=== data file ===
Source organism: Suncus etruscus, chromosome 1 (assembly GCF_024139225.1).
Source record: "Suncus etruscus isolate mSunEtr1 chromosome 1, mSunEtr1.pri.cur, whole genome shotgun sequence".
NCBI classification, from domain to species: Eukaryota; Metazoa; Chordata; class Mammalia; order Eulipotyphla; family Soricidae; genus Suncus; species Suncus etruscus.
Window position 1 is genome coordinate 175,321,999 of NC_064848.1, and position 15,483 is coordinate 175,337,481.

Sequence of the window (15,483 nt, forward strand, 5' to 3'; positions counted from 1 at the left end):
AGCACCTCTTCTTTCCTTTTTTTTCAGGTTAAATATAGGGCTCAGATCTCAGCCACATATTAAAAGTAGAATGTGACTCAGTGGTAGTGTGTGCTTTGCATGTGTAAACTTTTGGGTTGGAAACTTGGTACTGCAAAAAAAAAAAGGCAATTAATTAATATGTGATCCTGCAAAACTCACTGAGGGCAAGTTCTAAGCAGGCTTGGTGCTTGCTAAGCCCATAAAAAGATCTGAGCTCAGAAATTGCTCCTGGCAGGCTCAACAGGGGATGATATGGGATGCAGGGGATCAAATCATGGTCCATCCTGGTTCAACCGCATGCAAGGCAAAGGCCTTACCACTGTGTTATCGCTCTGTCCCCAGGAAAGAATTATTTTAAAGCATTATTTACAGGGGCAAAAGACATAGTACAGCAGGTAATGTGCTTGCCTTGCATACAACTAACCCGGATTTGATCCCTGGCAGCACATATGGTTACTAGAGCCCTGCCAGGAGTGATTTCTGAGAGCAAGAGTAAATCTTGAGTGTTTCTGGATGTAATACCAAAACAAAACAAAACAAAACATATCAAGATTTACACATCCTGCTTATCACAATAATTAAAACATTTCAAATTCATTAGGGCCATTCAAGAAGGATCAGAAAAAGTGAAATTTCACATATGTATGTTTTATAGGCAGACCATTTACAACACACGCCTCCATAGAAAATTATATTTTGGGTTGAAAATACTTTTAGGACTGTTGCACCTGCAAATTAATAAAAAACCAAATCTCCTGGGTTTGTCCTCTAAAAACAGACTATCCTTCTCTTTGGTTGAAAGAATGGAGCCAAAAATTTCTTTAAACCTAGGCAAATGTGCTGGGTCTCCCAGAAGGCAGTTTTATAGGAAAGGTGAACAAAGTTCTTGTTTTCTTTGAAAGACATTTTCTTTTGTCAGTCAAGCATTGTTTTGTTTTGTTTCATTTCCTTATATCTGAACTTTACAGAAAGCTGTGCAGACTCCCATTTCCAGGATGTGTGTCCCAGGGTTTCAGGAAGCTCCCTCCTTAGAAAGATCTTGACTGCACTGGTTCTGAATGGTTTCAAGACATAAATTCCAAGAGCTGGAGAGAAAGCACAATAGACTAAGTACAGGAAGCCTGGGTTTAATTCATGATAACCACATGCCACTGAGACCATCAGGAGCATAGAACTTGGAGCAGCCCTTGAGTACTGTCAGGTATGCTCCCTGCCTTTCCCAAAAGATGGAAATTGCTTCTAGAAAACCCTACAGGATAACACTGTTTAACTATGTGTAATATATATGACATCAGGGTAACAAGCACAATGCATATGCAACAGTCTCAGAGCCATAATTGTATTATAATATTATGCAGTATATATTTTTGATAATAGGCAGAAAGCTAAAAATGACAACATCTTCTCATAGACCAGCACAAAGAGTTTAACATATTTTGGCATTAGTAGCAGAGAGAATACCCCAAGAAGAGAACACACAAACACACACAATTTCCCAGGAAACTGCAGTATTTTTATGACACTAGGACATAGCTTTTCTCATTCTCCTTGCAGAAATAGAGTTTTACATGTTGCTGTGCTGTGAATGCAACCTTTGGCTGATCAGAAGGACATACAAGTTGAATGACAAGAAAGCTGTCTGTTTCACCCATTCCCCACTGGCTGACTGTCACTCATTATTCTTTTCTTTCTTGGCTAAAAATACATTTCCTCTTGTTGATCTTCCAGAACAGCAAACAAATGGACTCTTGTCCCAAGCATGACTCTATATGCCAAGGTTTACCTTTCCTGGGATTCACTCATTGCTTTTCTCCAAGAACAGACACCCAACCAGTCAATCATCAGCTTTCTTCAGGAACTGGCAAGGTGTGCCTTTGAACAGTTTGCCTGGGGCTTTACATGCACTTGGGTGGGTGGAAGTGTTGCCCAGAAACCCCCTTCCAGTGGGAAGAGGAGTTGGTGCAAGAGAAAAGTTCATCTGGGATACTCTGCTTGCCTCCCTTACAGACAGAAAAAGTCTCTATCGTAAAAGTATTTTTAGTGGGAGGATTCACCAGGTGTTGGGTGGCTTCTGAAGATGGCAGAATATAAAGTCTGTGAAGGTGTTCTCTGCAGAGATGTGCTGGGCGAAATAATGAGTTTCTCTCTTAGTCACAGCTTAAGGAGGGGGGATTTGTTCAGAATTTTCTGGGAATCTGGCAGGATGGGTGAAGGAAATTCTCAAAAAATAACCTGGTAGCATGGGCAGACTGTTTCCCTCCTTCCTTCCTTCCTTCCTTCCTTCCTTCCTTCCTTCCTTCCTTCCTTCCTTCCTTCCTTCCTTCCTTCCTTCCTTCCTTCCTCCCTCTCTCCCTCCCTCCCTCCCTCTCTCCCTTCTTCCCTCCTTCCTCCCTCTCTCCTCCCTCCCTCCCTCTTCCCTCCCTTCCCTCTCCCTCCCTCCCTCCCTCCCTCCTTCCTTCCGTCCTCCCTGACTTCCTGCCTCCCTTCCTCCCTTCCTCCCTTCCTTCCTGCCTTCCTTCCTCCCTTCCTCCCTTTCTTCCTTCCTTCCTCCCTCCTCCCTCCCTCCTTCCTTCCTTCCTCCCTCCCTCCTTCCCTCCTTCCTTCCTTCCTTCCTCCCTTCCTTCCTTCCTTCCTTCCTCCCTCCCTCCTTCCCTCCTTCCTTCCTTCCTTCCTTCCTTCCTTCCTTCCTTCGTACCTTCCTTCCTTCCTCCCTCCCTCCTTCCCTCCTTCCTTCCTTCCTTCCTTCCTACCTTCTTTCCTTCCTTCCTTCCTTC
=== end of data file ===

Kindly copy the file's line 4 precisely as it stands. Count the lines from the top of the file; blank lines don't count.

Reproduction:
Window position 1 is genome coordinate 175,321,999 of NC_064848.1, and position 15,483 is coordinate 175,337,481.